By Reed Fischer
By Anna Gulbrandsen
By Jeff Gage
By Stacy Schwartz
By Natalie Gallagher
By Erik Thompson
By Jeff Gage
By Loren Green
Some things just aren't as easy as they appear. You know that painter on PBS with the giant afro, Bob Ross, who paints happy little trees? Have you ever tried to paint a happy little tree? It's hard. Or have you ever tried to write a killer rock song? How about 12 of them? It's hard, but High on Stress make it sound easy. With Cop Light Parade, High on Stress build on their straightforward alt-country/rock sound. The album is full of confidence; it sounds like a band that has found its pace. Lead singer Nick Leet's voice is strong and sure, and the band channel the Stones, early Wilco, and Paul Westerberg as they bend and curl around the clever and lucid lyrics.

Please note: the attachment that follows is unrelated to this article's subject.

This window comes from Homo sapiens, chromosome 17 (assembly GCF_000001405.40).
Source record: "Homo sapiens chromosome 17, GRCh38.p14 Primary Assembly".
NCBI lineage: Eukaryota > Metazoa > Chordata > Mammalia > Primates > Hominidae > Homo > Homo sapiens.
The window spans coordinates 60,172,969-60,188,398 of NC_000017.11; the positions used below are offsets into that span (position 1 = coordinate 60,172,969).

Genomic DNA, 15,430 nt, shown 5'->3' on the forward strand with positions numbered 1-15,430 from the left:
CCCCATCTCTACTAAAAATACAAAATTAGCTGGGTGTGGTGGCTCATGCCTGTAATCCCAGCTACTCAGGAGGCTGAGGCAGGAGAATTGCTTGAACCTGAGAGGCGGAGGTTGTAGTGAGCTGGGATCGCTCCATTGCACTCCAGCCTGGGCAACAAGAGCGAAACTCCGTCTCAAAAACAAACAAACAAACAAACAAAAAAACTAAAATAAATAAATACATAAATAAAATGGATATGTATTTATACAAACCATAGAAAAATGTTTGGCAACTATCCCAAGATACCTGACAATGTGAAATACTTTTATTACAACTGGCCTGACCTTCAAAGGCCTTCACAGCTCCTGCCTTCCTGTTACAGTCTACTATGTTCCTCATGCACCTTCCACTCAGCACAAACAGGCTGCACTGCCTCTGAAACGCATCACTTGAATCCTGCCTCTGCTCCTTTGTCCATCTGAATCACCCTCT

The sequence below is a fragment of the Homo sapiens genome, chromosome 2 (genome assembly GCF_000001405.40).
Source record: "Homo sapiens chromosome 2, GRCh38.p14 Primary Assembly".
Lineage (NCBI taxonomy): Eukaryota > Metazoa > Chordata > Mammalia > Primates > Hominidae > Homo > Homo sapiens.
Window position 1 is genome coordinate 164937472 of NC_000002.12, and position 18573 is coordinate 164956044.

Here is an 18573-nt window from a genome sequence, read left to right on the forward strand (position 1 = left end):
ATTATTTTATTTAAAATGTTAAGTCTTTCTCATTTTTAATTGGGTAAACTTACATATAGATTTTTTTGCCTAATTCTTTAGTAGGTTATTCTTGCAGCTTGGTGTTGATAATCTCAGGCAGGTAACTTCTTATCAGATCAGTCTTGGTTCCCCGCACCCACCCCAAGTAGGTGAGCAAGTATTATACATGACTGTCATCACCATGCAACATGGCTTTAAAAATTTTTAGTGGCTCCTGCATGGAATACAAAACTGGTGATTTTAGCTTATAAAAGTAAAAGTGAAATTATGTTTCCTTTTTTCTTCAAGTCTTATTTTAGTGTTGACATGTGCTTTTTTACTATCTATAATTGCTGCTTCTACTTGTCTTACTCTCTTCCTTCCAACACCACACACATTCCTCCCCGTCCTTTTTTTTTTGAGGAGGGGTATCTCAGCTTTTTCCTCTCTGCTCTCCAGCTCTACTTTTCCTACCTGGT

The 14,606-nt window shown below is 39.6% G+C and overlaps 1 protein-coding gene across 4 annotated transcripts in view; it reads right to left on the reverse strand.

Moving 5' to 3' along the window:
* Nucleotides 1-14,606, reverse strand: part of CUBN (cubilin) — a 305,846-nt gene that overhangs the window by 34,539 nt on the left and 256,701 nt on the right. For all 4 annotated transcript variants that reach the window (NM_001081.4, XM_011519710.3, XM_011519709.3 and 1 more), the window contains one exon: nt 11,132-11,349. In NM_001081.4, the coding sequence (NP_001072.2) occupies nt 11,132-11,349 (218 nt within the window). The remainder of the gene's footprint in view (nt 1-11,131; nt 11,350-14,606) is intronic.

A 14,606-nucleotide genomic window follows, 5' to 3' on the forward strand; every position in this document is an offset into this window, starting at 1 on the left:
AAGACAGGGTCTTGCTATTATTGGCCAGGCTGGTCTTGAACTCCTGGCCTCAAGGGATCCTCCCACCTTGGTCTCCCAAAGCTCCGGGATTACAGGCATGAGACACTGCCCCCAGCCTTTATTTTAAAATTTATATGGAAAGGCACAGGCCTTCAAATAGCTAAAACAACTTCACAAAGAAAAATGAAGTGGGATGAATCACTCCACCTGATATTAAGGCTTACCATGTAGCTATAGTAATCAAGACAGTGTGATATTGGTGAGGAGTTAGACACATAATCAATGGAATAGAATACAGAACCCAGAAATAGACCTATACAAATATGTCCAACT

With few exceptions, Cop Light Parade deals less with the teary-eyed part of heartbreak, instead taking on the angry, bitter, and jaded side of love. It's as if Leet is telling us all, "Look, you're going to get your heart ripped out and stomped on. It's going to really, really suck. Deal with it." Like on "Memorial Day," when he sings, "When you're young you know your heart will break/When you're old you know nothing will change," or on "Table 8 in Queens" when he sings, "Rock and roll can kiss my ass, it's never saved anyone."
HIGH ON STRESS
Cop Light Parade
One big difference between this new album and 2005's Moonlight Girls is the addition of a secret weapon, bassist Jim Soule. His harmonizing voice adds texture to the already catchy songs. It's a small thing that is layered on top of all the other small things that High on Stress do right, which makes their deceptively simple songs accessible, addictive, and more satisfying than any of Ross's happy little trees.
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